Gun advocates read off the same tiresome script whenever a shooting occurs: “Guns don’t kill people, people kill people,” “The shooter was mentally deranged,” “My Second Amendment right is sacred,” and “The gunman acted alone.”
Truth be told, people shooting guns kill people. So what if the shooter was mentally deranged. Aren’t we all a little when we get scared, angry, intolerant, or self-righteous? The second amendment was ratified in 1791 dealing with circumstances back then. It’s 2012 now and handguns keep increasing in number and power. What makes sense today?
But the most delusional statement coming from the NRA and gun people is, “The gunman acted alone.” No, a gunman never acts alone.
Take the Bo Morrison case in Slinger, WI. Adam Kind, a homeowner complained to police about a noisy party in the garage next door. The young people heard the police were coming and they fled in every direction. Morrison hid in Kind’s enclosed porch to avoid getting caught. Kind loaded his gun and shot Morrison once in the chest, killing him. Because he was protecting his family and home, he was not arrested for destroying a human life.
Kind did not stand on that porch alone. He had company—the guests of honor being Governor Scott Walker and the Wisconsin state legislature, who recently passed a concealed-carry law followed by a castle doctrine law. In effect, they told Kind he could have a gun on his person and secondly, he could/should use it if he felt threatened by a person on his property. Also on Kind’s porch stood 48 other states with their gun supporting laws. These laws have created a national blanket of justification for Adam Kind as he loaded his gun and shot an unarmed 20 year-old.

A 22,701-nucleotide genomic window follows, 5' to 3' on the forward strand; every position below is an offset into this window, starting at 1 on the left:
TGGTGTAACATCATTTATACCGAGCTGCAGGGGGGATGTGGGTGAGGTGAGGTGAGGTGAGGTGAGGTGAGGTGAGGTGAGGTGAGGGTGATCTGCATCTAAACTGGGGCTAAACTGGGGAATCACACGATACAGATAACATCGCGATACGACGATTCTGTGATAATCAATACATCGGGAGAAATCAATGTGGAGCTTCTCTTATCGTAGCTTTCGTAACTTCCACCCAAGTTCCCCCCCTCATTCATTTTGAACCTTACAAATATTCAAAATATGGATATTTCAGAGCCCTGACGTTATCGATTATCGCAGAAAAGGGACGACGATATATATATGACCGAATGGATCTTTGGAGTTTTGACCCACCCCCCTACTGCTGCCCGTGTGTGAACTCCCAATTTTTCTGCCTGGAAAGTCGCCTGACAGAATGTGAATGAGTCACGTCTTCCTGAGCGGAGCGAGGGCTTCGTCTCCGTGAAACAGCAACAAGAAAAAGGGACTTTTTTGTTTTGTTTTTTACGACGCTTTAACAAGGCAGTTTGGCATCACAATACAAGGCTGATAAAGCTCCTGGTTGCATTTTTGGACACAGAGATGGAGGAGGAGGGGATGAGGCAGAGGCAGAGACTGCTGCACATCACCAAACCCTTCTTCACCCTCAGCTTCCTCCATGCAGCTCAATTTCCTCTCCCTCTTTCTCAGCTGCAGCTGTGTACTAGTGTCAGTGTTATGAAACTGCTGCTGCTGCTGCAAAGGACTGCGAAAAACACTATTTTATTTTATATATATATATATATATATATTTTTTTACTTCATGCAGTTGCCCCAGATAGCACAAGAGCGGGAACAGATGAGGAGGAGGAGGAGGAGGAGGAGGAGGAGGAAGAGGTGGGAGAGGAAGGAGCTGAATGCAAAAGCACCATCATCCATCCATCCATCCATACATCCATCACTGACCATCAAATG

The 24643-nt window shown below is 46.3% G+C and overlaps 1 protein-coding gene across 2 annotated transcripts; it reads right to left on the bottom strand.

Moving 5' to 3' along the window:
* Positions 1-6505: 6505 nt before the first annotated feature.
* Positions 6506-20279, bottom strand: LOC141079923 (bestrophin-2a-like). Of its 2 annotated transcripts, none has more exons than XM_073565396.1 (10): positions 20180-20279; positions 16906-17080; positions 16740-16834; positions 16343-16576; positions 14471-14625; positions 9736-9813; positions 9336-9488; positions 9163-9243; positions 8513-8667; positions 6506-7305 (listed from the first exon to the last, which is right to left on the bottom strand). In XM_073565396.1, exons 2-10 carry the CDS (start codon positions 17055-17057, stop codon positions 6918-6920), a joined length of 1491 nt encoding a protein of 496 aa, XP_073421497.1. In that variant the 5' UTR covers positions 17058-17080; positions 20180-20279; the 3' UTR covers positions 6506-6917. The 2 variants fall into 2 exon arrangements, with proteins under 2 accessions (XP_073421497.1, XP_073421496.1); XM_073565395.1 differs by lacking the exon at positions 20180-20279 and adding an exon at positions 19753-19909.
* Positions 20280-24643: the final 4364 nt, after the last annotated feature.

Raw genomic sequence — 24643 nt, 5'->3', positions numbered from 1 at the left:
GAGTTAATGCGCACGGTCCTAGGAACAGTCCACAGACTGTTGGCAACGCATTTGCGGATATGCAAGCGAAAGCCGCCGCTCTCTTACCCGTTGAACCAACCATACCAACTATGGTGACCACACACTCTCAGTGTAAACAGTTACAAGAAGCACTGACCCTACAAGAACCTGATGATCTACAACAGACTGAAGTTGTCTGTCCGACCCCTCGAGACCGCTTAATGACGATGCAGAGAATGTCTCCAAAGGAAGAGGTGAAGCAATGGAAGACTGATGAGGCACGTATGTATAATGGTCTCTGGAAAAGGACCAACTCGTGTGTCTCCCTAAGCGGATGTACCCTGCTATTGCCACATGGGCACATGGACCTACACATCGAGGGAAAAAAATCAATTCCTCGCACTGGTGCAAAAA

There were more on deck. In his ear he heard the NRA telling him he has a right and a duty to carry a gun to protect his family and property. And the NRA brought along its own guest to the party on Kind’s porch—the gun industry. They lobby with the NRA for any legislation that makes it easier for them to build and sell more guns. They nodded approvingly as Kind’s gun went off in Slinger.
What happened on Kind’s property fit into a larger national and international scene where tribes and nations’ have grabbed for natural resources and wealth through conflicts and wars for thousands of years. Military conflicts and weapons of mass destruction have shaped the attitudes and values of our global society. Adam Kind is embedded, as are we all, in the military-industrial complex, of which President Eisenhower warned. Immersed in a weapons/war global culture, no wonder a frightened, perhaps angry man in Slinger, WI. pulled the trigger on the life of a young man foolish enough to hide from the police on a stranger’s porch.
We have too many guns, bombs, tanks, missiles, and IEDs on the world market. Instead of passing laws putting more guns in the hands of people, we should be working in the opposite direction – reducing the manufacture and distribution of guns around the world. In the Small Arms Survey 2007 conducted by the Geneva-based Graduate Institute of International Studies, the U.S. placed 90 guns in the hands of every 100 citizens. U.S. citizens owned 270 million of the world’s 875 million known firearms. Each year Americans purchase over 4.5 million new guns. This same arms industry, with the cooperation and facilitation of the U.S. federal government, has supplied arms and military technology to much of the world. Billions of dollars in sales for the arms industry; intense, bloody conflicts and wars around the world; the glorification of guns, violence, and conquest all create a global culture of danger, fear, and self-protection. We now think security comes with more guns and the legal encouragement to use them as a first option.
While I know there isn’t much hope of getting guns out of our communities, I believe we need to attack the root of this problem, and not make distracting sounds about the second amendment and gunmen acting alone. David Henry Thoreau said, “There are a thousand hacking at the branches of evil to one who is striking at the roots.” The root of the gun problem is the continual increase in the number of guns in our societies and the encouragement to use those guns in the name of self-defense and personal freedom. We need the opposite: a drive to decrease the number of small arms, with the ultimate goal (or hope) of eliminating guns and weapons so our children might have a safer world. Having fewer guns in our communities offers a far better chance for all of us living in security and peace.